Take the example of order fulfillment which is their most important metric. They were at 70% 6 years ago. A yearly target of 5% improvement has taken them to around 96%. But then, they are hitting a wall. Well why should the last 5 % be more difficult than the others? The basics of 6-sigma would cast light on this problem.

Going from 70% to 96% is the journey of going from 1 sigma to 2 sigma. The natural law of business processes says that it will require the same level or more effort to increase every sigma level. Frequently it is a totally different ball game that requires significant resource investment, skill acquisition, technology advancement and cultural transformation to ramp up each sigma level.

They have been relying on automation and Lean methodology in the past 6 years and have succeeded in the journey from  1 to 2 sigma. In order to get to 3 sigma, I have suggested them to start applying scientific and statistical tools to business processes. Without taking more detail measurements and applying appropriate quantitative methods along with Lean, there is a limitation on how far that they can further improve. It is indeed a different ball game that they are more than ever in need of enabling information technology to get them the data and visibility required for scientific management. Years of neglect in IT investment at manufacturing may come to a point to limit further growth of the operation.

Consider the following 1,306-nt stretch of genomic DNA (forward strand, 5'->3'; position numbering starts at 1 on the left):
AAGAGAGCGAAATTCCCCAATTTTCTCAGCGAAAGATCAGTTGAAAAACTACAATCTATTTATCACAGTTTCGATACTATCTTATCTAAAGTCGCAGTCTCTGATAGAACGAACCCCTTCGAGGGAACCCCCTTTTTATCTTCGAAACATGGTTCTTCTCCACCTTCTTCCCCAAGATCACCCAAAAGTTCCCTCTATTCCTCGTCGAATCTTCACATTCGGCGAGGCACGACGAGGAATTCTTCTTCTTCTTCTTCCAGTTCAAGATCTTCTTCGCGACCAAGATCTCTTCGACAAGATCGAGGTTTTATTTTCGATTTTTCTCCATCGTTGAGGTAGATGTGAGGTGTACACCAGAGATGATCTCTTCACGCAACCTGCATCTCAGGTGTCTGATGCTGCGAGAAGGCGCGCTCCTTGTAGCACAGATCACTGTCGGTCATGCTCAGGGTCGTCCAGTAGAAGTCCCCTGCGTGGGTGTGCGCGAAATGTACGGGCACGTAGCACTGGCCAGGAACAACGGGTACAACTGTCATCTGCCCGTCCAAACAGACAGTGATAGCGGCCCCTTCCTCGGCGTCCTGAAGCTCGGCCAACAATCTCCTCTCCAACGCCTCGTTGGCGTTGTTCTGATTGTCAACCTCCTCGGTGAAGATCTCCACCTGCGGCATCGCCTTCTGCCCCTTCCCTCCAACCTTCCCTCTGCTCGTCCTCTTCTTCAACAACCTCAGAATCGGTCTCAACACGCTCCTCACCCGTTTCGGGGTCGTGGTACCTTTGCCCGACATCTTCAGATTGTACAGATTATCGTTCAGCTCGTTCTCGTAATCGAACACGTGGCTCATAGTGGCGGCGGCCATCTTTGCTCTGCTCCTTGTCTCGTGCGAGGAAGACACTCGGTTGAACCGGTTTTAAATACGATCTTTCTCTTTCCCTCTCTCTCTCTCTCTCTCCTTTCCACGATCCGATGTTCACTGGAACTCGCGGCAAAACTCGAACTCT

Does your operation set key improvement targets, the associated resource and infrastructure investment based on target 6-sigma level? How far can you go down the 6-sigma journey without implementation of enabling information technologies?